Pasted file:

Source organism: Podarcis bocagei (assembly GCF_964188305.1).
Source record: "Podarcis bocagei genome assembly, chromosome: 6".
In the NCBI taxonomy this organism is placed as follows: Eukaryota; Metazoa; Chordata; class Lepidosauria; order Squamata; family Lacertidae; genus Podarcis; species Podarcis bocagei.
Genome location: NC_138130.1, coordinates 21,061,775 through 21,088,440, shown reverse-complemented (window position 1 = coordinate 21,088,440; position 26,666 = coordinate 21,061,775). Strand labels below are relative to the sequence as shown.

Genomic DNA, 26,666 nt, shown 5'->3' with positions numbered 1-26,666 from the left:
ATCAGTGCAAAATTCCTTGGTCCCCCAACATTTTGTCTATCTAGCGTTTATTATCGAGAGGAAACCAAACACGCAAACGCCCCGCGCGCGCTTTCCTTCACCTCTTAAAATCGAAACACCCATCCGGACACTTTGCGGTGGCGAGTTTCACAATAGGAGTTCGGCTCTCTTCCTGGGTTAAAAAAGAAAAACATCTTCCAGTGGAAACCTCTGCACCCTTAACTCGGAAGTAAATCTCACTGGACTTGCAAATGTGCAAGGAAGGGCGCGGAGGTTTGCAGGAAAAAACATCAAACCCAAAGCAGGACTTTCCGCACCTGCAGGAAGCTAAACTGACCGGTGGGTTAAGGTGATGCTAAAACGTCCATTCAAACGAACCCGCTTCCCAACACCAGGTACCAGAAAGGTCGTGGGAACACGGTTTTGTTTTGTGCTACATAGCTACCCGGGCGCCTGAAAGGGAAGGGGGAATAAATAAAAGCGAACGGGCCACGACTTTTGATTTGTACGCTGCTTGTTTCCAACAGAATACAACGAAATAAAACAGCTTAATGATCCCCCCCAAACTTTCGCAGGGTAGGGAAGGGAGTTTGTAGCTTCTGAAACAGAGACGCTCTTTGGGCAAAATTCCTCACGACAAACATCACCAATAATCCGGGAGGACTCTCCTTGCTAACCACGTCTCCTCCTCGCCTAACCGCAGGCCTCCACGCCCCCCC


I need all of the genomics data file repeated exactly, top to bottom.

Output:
Source organism: Podarcis bocagei (assembly GCF_964188305.1).
Source record: "Podarcis bocagei genome assembly, chromosome: 6".
In the NCBI taxonomy this organism is placed as follows: Eukaryota; Metazoa; Chordata; class Lepidosauria; order Squamata; family Lacertidae; genus Podarcis; species Podarcis bocagei.
Genome location: NC_138130.1, coordinates 21,061,775 through 21,088,440, shown reverse-complemented (window position 1 = coordinate 21,088,440; position 26,666 = coordinate 21,061,775). Strand labels below are relative to the sequence as shown.

Genomic DNA, 26,666 nt, shown 5'->3' with positions numbered 1-26,666 from the left:
ATCAGTGCAAAATTCCTTGGTCCCCCAACATTTTGTCTATCTAGCGTTTATTATCGAGAGGAAACCAAACACGCAAACGCCCCGCGCGCGCTTTCCTTCACCTCTTAAAATCGAAACACCCATCCGGACACTTTGCGGTGGCGAGTTTCACAATAGGAGTTCGGCTCTCTTCCTGGGTTAAAAAAGAAAAACATCTTCCAGTGGAAACCTCTGCACCCTTAACTCGGAAGTAAATCTCACTGGACTTGCAAATGTGCAAGGAAGGGCGCGGAGGTTTGCAGGAAAAAACATCAAACCCAAAGCAGGACTTTCCGCACCTGCAGGAAGCTAAACTGACCGGTGGGTTAAGGTGATGCTAAAACGTCCATTCAAACGAACCCGCTTCCCAACACCAGGTACCAGAAAGGTCGTGGGAACACGGTTTTGTTTTGTGCTACATAGCTACCCGGGCGCCTGAAAGGGAAGGGGGAATAAATAAAAGCGAACGGGCCACGACTTTTGATTTGTACGCTGCTTGTTTCCAACAGAATACAACGAAATAAAACAGCTTAATGATCCCCCCCAAACTTTCGCAGGGTAGGGAAGGGAGTTTGTAGCTTCTGAAACAGAGACGCTCTTTGGGCAAAATTCCTCACGACAAACATCACCAATAATCCGGGAGGACTCTCCTTGCTAACCACGTCTCCTCCTCGCCTAACCGCAGGCCTCCACGCCCCCCC